17. Grimmett RE, Waters DF (1943) A fluorescent alkaloid in ryegrass (Lolium perenne L.) II. Extract from fresh ryegrass and separation from other bases. N Z J Sci 24:151BGoogle Scholar
  18. Hovin AW, Buckner RC (1983) Alkaloids in tall fescue and reed canary grass. In: Rechcigl M (ed) Handbook of naturally occurring food toxicants. CRC Press, Boca Raton, pp 241–247Google Scholar
  19. IBM CORP (2011) IBM SPSS statistics for windows. Version 21.0. IBM Corp, ArmonkGoogle Scholar
  20. Johnson LJ, Debonth ACM, Brigg LR, Caradu SD, Finch SC, Fleetwood DJ et al (2013) The exploitation of Epichloë endophytes for agricultural benefit. Fungal Divers 60:171–188CrossRefGoogle Scholar
  21. Kauppinen M, Saikkonen K, Helander M, Pirttila AM, Wali PR (2016) Epichloë grass endophytes in sustainable agriculture. Nat Plants 2:1–7Google Scholar
  22. Liu J, Wang L, Wang D, Bonser SP, Sun F, Zhou Y et al (2012) Plants can benefit from herbivory: stimulatory effects of sheep saliva on growth of Leymus chinensis. PLoS ONE 7 (1):e29259.
  23. Moore JR, Pratley PE, Mace WJ, Weston LA (2015) Variation in alkaloid production from genetically diverse Lolium accessions infected with Epichloë species. J Agric Food Chem 63:10355–10365CrossRefPubMedGoogle Scholar
  24. Pan J, Bhardwaj M, Nagabhyru P, Grossman RB, Schardl CL (2014) Enzymes from fungal and plant origin required for chemical diversification of insecticidal loline alkaloids in grass-Epichloë symbiota. PLoS ONE 9:e115590. CrossRefPubMedPubMedCentralGoogle Scholar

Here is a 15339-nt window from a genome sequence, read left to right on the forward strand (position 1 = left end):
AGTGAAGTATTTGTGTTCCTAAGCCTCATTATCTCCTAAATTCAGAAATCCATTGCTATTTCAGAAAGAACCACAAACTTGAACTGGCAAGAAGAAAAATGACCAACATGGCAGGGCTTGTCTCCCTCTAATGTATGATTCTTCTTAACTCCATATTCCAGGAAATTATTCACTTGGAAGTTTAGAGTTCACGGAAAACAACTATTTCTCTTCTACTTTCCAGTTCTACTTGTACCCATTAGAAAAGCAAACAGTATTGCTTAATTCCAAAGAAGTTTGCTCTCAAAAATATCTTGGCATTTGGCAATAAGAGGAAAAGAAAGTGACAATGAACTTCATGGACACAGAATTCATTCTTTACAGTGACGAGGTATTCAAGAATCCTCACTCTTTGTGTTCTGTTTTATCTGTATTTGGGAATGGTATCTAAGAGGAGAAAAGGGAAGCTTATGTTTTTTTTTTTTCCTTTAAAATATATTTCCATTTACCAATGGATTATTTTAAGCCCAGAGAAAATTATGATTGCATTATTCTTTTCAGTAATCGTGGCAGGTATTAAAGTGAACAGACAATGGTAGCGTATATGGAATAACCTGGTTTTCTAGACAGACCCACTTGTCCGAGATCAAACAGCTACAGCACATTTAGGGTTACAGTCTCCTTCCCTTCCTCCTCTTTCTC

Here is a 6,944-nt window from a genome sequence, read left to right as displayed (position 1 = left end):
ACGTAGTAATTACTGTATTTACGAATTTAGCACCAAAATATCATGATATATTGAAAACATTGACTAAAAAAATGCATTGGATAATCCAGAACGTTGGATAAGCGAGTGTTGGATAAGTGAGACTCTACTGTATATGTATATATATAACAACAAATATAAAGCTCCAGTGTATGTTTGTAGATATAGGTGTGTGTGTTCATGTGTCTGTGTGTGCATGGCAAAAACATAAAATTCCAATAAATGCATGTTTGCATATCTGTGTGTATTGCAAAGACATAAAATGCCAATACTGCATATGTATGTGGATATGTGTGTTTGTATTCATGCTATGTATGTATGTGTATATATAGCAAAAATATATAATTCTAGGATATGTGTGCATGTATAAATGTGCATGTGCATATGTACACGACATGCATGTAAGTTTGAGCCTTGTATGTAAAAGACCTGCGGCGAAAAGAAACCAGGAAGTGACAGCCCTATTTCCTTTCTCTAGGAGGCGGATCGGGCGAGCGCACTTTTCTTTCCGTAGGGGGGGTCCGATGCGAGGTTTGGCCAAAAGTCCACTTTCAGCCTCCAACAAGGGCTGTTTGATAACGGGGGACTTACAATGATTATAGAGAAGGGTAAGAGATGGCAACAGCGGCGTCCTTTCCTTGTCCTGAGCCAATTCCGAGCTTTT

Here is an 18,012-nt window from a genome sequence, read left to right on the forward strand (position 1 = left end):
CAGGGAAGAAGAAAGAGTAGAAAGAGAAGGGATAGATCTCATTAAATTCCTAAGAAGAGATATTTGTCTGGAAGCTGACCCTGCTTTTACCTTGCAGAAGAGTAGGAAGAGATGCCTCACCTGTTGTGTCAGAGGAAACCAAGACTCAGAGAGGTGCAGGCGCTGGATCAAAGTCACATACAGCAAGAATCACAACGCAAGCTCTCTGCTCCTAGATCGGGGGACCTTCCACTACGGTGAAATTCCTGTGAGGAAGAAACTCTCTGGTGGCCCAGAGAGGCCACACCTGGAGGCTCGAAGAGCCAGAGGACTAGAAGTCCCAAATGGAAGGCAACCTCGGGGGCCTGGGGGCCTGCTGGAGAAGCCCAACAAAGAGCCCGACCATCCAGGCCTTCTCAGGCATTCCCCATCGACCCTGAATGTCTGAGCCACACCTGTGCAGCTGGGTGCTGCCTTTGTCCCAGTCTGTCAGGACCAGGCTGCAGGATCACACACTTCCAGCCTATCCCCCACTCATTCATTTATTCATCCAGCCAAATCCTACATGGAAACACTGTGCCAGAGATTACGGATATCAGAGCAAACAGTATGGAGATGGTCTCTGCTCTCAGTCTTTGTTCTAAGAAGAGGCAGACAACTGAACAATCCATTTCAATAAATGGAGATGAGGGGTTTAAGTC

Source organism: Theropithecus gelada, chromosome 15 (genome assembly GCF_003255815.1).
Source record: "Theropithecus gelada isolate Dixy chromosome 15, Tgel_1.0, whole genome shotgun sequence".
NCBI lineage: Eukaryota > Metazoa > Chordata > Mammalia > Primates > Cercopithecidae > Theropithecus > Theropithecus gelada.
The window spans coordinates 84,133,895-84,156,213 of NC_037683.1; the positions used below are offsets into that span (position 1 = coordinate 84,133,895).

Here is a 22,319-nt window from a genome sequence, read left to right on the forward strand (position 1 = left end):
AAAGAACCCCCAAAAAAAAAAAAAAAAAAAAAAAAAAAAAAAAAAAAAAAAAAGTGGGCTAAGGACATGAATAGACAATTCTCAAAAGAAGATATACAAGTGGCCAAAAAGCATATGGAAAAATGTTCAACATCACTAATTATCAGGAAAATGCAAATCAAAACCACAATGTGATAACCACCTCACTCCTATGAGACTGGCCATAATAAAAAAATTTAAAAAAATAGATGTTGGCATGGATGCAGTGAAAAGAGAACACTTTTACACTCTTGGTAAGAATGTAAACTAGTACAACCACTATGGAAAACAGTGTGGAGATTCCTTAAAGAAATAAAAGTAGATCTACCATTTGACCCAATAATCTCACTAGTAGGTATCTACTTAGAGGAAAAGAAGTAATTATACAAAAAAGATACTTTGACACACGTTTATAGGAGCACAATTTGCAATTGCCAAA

25. Popay AJ, McNeil MR, Goldson SL, Ferguson CM (2011) The current status of Argentine stem weevil (Listronotous bonariensis) as a pest in the North Island in New Zealand. N Z Plant Protect-SE 64:55–63Google Scholar
  26. Ramankuttry N, Evan AT, Monfreda C, Foley JA (2008) Farming the planet: 1. Geographic distribution of global agricultural lands in the year 2000. Global Biogeochem Cy 22:GB1003Google Scholar
  27. Reddy PV, Lam CK, Belanger FC (1996) Mutualistic fungal endophytes express a proteinase that is homologous to proteases suspected to be important in fungal pathogenicity. Plant Physiol 111:1209–1218CrossRefPubMedPubMedCentralGoogle Scholar
  28. Rodriguez RJ, White JF Jr, Redman RS (2009) Fungal endophytes: diversity and functional roles. New Phytol 182:314–330CrossRefPubMedGoogle Scholar
  29. Rowan DD, Gaynor DL (1986) Isolation of feeding deterrents against Argentine stem weevil from ryegrass infected with the endophyte Acremonium loliae. J Chem Ecol 12:647–658CrossRefPubMedGoogle Scholar
  30. Rupport KG, Matthew C, McKenzie CM, Popay AJ (2017) Impact of Epichloe endophytes on adult Argentine stem weevil damage to perennial ryegrass seedlings. Entomol Exp Appl 163:328–337CrossRefGoogle Scholar
  31. Saha DC, Jackson MA, Johnson-Cicalese JM (1988) A rapid staining method for detection of endophytic fungi in turf and forage grasses. Phytopathology 78:237–239CrossRefGoogle Scholar